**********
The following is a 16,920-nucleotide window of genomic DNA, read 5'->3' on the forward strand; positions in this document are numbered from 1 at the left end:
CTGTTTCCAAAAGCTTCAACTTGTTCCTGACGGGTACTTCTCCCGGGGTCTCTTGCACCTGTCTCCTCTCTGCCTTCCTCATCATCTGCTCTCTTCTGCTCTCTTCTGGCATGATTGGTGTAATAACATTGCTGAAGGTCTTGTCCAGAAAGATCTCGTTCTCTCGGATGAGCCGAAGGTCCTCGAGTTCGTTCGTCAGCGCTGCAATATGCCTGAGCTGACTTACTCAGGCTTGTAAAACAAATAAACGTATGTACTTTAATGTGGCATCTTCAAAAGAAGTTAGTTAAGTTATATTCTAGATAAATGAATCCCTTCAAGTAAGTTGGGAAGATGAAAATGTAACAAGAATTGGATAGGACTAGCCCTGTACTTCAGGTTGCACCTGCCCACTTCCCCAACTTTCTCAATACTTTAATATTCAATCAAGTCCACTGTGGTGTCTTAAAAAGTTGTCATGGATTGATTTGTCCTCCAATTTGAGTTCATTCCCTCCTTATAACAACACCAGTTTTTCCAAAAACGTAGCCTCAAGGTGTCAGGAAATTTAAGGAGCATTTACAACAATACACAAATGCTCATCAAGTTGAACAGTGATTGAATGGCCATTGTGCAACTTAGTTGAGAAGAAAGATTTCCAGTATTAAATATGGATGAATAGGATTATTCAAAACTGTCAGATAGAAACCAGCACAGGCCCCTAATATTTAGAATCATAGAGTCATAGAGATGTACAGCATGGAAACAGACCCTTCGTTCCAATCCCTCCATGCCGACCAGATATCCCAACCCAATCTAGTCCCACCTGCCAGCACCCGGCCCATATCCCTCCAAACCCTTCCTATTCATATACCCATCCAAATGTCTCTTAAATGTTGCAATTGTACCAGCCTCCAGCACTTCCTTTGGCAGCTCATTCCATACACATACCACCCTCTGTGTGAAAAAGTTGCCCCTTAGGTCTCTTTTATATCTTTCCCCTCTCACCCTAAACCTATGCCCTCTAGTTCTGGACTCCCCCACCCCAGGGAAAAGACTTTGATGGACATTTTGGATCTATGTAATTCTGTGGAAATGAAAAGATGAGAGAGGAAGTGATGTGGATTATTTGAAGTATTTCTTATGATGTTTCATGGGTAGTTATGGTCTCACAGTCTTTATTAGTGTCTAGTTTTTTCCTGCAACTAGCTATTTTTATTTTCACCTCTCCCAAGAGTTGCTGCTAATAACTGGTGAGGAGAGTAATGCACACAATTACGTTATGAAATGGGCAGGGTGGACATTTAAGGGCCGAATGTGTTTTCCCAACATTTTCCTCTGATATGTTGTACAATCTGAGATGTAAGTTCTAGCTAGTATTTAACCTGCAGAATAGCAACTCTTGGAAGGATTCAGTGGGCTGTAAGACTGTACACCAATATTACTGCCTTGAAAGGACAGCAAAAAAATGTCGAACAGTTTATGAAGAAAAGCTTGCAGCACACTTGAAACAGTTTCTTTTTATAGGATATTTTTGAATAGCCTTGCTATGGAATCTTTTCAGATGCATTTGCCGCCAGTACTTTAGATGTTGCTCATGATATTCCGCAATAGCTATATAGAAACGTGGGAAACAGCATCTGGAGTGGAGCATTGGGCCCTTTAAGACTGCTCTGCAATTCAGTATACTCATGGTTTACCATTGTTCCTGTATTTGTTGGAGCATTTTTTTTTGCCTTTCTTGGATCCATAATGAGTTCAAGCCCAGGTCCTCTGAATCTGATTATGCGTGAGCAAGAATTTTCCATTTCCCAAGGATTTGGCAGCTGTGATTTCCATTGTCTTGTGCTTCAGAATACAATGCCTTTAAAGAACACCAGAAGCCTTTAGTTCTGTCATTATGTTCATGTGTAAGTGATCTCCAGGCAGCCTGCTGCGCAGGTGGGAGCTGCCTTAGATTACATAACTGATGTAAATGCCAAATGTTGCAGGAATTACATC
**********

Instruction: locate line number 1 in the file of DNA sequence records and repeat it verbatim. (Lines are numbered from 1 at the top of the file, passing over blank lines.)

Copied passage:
The following is a 16,920-nucleotide window of genomic DNA, read 5'->3' on the forward strand; positions in this document are numbered from 1 at the left end: